Ramona was born in October of 1942 in Chicago, yet spent most of early life in New York, where she moved with her family at age five. Her father was a commercial letterer and logo designer of which her brother also careered in, as well as her uncle. Her mother unfortunately passed away in 1952, when Ramona was a mere ten years of age, and it was her father that encouraged her to follow her dream and enrol in art school at the Parsons School Of Design located in Greenwich Village. After graduating from Parsons, Ramona met and married her husband, the cartoonist – Dana Fradon, who wholly supported and encouraged her career in cartooning. She pitched samples of her work to family friend, comic-book letterer – George Ward, which is what resulted in her first commission for DC Comics on the aforementioned – Shining Knight.

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After praise for her fantastic run on Shining Knight, DC then approached Ramona to continue working for them on a regular basis beginning with Adventure Comics, where she pencilled the back up story of Aquaman, which included her updating the character for the Silver Age, and also co-creating, alongside writer – Robert Bernstein, Aquaman’s trusty sidekick – Aqualad in 1960. She returned to DC to co-create (along with writer Bob Haney) another of their sixties classic creations – Metamorpho for the Brave and the Bold imprint. Ramona admitted to an almost perfect creative synergy with writer Haney, whom both referred to Metamorpho as their literary baby – “It was one of those wonderful collaborations that doesn’t happen very often” Ramona would later say.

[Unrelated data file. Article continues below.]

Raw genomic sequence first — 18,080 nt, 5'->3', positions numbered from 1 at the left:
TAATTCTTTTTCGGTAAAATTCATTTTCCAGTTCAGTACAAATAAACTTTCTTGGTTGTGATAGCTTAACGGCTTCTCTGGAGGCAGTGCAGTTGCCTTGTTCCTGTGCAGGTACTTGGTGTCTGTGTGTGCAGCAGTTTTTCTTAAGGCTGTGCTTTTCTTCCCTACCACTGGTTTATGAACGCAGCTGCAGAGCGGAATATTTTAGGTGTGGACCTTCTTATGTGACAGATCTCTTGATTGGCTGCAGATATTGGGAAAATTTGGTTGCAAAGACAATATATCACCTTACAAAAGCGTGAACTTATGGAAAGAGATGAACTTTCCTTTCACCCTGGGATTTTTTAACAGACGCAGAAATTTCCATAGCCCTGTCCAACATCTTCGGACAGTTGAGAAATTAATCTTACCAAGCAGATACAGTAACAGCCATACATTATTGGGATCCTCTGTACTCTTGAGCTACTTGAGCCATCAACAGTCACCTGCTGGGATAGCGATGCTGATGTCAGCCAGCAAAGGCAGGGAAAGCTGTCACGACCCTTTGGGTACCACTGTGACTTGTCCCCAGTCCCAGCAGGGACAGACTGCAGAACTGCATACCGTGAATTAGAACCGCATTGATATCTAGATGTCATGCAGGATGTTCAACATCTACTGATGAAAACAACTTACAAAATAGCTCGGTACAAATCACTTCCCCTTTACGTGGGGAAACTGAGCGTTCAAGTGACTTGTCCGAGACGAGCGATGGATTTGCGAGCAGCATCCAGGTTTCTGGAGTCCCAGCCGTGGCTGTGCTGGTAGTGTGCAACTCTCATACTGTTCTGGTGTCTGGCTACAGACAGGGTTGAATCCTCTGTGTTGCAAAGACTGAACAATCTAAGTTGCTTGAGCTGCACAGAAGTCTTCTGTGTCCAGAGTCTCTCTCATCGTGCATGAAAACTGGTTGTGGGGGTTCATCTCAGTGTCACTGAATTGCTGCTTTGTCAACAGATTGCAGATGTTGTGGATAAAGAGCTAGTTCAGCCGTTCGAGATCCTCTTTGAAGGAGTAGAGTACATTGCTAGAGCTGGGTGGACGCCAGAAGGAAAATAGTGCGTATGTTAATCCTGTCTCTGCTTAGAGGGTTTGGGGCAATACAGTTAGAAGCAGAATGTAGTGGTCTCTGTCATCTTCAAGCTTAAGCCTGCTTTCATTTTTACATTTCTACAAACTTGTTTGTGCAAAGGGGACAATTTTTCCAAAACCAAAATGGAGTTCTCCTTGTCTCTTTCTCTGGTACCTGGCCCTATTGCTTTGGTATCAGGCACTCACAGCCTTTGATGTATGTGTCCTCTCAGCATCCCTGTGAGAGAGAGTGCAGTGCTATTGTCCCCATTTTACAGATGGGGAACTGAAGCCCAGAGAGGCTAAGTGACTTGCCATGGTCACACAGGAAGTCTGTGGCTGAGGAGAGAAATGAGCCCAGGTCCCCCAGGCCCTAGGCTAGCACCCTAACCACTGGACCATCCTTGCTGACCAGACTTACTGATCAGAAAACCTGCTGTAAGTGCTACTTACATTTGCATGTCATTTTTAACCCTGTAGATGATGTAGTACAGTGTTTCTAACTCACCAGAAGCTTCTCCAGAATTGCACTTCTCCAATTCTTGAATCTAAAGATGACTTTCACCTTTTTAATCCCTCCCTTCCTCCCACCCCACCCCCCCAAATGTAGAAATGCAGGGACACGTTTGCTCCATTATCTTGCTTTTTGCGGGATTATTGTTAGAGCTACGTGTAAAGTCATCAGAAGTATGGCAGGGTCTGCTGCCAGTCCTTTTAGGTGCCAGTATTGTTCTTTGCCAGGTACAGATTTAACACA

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From 1965 through to 1972, Ramona briefly left comic-books to raise her young daughter, but returned once again to DC in late ’72 where she would take up the artistic reins on – Plastic Man, Super Friends and Freedom Fighters. She very briefly worked for Marvel, but admitted that structural differences between the two comic-book giants made it so she preferred working for DC, and soon departed Marvel after pencilling one issue of Fantastic Four and an unpublished issue of The Cat. After returning to DC she worked in conjunction with the legendary Joe Orlando, with whom she drew mystery comics. In 1980 she returned to college to study psychology and ancient religion, during this time she took over artistic responsibility on – Brenda Starr: Reporter, after its long term artist – Dale Messick retired.

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Ramona continued to draw Brenda Starr for an astonishing fifteen years until her own retirement in 1995. Though, even in retirement she would still accept the occasional pencilling assignment, most notably for Spongebob Comics, plus graphic novels – The Dinosaur That Got Tired Of Being Extinct, and – The Adventures Of Unemployed Man, amongst others. She will be returning to the company that she worked so many years for – DC Comics this year with an absolutely glorious cover for their 80th anniversary of Wonder Woman. Ramona Fradon is the pioneer for female artists in the comic-book format, and was recognised as such by being inducted into the prestigious – Will Eisner Comic-Book Hall Of Fame – in 2006, justly so!